British government ministers have admitted to the BBC that a hard Brexit will likely lead to an Irish unification poll in Northern Ireland, which Nationalists could win.
One senior minister said the BBC the prospect is "very real" and very much on the prime minister's mind. The Good Friday Agreement calls for a border poll if there is evidence from polls that Irish unity voters would be a majority.
Northern Ireland voted against Brexit by a large margin of 56 percent. There is also widespread hostility to a hard border and demographically the Nationalists will outvote Unionists at some point in the near future experts agree.
A second cabinet minister stated that the government was "sleepwalking into a border poll."
A third cabinet minister said there was a "realistic possibility" if the United Kingdom (UK) leaves the European Union (EU) without a deal next month.
"If we are party to creating an environment of chaos, disruption, and uncertainty - that could move the dial", the source said.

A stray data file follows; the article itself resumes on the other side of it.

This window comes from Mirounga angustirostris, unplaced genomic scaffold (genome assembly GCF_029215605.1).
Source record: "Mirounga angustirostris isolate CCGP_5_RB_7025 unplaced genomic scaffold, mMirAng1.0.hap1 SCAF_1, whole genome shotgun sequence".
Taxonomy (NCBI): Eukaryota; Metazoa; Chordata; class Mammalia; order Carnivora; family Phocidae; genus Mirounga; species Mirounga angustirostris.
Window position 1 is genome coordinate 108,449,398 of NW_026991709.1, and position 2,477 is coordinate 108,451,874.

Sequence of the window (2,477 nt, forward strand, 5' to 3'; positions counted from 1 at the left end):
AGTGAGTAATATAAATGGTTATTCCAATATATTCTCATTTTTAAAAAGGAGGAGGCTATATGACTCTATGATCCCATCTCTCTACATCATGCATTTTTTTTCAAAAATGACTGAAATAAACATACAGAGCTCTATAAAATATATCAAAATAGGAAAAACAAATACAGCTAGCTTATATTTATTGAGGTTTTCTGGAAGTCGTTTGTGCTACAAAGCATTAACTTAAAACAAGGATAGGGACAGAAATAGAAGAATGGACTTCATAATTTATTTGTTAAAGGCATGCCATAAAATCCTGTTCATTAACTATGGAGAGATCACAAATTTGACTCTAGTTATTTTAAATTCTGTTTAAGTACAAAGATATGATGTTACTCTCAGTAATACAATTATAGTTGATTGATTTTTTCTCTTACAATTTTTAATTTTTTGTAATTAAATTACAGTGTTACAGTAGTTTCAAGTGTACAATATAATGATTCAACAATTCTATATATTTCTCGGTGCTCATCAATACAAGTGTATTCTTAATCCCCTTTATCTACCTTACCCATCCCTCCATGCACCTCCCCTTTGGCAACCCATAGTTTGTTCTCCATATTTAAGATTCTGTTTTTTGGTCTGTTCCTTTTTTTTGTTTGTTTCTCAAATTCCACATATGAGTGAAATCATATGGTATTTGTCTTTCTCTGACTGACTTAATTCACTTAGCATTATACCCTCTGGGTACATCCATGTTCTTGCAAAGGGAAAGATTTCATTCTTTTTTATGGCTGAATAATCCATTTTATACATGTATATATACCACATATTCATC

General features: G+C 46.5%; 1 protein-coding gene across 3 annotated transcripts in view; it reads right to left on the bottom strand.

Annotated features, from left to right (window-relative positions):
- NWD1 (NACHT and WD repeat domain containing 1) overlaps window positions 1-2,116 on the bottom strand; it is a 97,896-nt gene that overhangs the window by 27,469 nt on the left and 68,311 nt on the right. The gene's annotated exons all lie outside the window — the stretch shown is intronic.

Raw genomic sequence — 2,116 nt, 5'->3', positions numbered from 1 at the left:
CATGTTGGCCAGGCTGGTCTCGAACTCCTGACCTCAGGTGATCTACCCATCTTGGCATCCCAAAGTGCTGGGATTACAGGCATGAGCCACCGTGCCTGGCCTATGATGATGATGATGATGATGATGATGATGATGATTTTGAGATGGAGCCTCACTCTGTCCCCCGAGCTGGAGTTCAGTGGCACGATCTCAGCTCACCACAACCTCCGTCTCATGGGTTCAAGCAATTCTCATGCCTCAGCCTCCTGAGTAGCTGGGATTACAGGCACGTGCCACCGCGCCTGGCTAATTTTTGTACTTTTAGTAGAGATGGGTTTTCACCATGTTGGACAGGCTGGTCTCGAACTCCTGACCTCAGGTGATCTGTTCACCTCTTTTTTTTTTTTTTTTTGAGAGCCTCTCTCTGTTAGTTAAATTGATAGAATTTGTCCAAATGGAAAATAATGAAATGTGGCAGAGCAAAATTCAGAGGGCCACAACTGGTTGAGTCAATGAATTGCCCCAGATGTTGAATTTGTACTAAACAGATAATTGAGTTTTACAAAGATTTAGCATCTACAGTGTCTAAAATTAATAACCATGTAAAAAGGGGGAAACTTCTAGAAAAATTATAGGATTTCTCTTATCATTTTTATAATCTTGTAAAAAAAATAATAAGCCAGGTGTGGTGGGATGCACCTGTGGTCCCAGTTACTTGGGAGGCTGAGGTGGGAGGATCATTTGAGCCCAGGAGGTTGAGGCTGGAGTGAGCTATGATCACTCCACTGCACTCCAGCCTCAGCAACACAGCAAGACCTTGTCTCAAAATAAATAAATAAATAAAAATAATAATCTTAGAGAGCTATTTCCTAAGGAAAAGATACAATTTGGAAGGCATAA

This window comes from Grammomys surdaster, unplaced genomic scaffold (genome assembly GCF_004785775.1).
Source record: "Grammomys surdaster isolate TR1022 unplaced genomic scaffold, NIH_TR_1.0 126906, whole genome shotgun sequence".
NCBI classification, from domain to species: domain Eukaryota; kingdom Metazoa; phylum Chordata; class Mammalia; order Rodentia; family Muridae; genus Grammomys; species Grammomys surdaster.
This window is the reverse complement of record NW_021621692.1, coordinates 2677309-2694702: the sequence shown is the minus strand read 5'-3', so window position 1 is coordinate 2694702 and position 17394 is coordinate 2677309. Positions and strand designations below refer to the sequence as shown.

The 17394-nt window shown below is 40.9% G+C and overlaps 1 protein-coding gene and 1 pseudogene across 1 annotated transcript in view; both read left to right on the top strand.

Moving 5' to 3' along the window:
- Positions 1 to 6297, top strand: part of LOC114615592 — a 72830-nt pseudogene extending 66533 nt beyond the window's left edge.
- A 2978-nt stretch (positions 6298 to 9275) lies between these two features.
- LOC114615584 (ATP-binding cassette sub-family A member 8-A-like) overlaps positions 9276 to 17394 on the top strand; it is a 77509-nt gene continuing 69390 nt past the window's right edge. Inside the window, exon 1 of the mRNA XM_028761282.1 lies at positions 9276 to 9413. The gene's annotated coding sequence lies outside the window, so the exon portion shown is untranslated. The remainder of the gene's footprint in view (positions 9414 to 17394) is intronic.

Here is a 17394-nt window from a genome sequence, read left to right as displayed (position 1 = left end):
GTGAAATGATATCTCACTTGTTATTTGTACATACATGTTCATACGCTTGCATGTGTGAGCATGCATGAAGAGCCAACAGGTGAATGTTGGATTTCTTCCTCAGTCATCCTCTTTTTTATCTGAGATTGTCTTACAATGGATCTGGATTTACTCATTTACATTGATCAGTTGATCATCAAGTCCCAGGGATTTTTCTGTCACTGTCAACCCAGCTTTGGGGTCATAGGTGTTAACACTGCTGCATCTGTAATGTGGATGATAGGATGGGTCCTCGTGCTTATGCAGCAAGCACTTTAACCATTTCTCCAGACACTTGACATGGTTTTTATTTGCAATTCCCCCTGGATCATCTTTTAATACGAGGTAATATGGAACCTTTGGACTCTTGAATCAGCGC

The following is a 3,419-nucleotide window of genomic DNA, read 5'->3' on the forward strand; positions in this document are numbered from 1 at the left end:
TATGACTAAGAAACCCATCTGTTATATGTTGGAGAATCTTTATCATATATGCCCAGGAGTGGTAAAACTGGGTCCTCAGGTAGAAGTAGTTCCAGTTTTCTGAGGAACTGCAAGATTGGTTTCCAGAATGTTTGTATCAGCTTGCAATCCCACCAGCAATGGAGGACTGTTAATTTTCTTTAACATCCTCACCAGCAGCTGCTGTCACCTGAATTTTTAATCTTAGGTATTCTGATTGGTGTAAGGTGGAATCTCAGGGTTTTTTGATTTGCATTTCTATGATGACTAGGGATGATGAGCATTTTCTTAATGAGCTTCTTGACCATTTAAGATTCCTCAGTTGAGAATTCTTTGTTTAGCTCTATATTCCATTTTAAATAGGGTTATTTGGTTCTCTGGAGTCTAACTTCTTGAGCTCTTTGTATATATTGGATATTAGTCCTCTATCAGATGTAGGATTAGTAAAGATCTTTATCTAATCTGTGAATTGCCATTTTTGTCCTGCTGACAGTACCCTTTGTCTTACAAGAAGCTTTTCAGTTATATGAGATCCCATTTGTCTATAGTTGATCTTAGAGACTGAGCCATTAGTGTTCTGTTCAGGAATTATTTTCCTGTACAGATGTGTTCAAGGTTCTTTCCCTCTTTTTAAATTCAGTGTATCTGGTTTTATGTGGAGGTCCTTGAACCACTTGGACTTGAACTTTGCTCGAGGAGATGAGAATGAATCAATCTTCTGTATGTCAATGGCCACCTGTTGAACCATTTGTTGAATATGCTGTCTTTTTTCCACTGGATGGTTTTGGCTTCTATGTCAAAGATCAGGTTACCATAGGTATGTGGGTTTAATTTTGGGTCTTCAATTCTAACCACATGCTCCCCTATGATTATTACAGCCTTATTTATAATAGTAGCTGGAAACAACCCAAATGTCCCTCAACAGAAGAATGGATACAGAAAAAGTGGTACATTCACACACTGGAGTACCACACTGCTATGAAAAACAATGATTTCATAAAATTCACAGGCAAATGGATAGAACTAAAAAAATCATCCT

All three warned that the prospect of the UK leaving the EU without a deal on Mar 29 was a very real and concerns about Northern Ireland's future were coming to the fore.
"A no-deal Brexit is the way that's most likely to lead to a border poll and to people questioning the benefits of being in the United Kingdom," one cabinet minister told the BBC.
"The dial hasn't been moved - the dial could be moved in those circumstances.”
"The dangers are real," said a separate senior cabinet minister.
The BBC report concludes, “in the corridors of power at Westminster there is real concern Irish unification will become a significant issue if the UK leaves the EU at the end of March without a deal.”
A UK government spokesperson disagreed and said: "There has been no change in position.
"It remains the Secretary of State's view that a majority of the people of Northern Ireland continue to support Northern Ireland's place in our precious union.
"The circumstances requiring a border poll - as set out in the 1998 Agreement - are not satisfied."